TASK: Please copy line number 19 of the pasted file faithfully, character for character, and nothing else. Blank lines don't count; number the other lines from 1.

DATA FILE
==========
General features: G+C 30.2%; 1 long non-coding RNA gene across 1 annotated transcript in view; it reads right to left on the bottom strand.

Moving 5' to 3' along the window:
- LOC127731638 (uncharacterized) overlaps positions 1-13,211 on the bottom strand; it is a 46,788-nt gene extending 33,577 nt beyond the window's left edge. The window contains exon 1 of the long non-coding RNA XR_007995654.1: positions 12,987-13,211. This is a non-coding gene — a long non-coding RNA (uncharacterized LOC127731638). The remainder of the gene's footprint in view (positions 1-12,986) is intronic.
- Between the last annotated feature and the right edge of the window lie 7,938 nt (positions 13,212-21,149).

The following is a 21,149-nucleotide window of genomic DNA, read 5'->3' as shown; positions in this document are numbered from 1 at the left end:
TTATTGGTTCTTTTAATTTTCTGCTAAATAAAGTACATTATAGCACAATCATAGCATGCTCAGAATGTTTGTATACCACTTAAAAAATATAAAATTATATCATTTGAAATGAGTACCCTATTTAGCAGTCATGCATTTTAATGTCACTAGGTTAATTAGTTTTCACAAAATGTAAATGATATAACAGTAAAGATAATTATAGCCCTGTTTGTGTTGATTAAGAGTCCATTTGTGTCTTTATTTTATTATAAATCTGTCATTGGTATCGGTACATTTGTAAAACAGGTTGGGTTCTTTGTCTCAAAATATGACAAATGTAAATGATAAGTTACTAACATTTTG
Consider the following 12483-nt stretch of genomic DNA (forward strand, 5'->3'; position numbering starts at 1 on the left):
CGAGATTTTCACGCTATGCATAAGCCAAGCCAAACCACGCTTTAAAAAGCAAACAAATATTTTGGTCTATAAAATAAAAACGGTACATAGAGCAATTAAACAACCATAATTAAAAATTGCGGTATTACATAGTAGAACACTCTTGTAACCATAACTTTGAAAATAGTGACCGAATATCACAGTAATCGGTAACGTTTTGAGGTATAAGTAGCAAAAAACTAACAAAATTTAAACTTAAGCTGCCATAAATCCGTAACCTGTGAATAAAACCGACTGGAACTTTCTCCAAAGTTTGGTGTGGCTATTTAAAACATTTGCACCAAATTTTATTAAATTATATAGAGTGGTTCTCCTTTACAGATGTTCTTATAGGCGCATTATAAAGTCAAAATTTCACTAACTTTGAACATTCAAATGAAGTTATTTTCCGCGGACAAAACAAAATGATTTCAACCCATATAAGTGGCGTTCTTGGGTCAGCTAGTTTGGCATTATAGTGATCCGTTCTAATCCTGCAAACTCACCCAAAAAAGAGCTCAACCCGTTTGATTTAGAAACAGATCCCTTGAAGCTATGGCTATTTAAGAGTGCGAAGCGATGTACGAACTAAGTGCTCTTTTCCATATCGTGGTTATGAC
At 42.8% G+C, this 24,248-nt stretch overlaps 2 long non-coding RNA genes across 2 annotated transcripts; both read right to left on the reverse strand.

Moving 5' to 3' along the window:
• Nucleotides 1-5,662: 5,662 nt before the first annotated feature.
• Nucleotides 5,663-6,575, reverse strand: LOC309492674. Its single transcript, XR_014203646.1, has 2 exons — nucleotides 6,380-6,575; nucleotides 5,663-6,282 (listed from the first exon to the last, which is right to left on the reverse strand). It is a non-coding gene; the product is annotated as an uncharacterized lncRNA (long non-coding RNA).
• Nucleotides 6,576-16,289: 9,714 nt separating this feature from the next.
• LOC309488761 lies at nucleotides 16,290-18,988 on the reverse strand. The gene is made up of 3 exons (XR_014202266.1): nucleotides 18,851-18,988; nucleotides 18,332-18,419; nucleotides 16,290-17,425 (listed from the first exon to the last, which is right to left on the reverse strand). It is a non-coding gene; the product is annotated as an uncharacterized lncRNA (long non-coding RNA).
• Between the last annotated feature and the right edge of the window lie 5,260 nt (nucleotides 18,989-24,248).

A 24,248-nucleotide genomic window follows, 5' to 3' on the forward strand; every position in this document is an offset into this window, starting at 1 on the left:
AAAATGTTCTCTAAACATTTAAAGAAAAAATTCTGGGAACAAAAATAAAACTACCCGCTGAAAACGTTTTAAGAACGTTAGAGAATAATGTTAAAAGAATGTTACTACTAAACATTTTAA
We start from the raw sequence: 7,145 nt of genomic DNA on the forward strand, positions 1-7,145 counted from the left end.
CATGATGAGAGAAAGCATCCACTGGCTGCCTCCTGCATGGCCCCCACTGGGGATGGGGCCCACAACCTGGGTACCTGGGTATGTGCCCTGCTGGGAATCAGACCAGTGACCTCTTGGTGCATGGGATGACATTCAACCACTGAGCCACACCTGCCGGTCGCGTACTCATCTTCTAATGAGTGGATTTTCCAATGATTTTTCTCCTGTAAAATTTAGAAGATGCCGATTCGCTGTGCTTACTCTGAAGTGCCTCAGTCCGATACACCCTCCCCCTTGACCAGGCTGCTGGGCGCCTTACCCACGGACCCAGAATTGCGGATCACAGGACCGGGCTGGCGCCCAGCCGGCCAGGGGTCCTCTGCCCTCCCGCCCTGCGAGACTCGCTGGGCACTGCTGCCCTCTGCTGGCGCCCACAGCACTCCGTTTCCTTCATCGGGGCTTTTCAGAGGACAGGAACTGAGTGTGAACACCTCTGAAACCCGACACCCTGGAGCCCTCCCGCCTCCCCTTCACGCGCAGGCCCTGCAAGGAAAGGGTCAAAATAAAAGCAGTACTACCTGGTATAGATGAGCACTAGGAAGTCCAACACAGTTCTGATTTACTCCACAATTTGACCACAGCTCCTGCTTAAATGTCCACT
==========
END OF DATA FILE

CATGATGAGAGAAAGCATCCACTGGCTGCCTCCTGCATGGCCCCCACTGGGGATGGGGCCCACAACCTGGGTACCTGGGTATGTGCCCTGCTGGGAATCAGACCAGTGACCTCTTGGTGCATGGGATGACATTCAACCACTGAGCCACACCTGCCGGTCGCGTACTCATCTTCTAATGAGTGGATTTTCCAATGATTTTTCTCCTGTAAAATTTAGAAGATGCCGATTCGCTGTGCTTACTCTGAAGTGCCTCAGTCCGATACACCCTCCCCCTTGACCAGGCTGCTGGGCGCCTTACCCACGGACCCAGAATTGCGGATCACAGGACCGGGCTGGCGCCCAGCCGGCCAGGGGTCCTCTGCCCTCCCGCCCTGCGAGACTCGCTGGGCACTGCTGCCCTCTGCTGGCGCCCACAGCACTCCGTTTCCTTCATCGGGGCTTTTCAGAGGACAGGAACTGAGTGTGAACACCTCTGAAACCCGACACCCTGGAGCCCTCCCGCCTCCCCTTCACGCGCAGGCCCTGCAAGGAAAGGGTCAAAATAAAAGCAGTACTACCTGGTATAGATGAGCACTAGGAAGTCCAACACAGTTCTGATTTACTCCACAATTTGACCACAGCTCCTGCTTAAATGTCCACT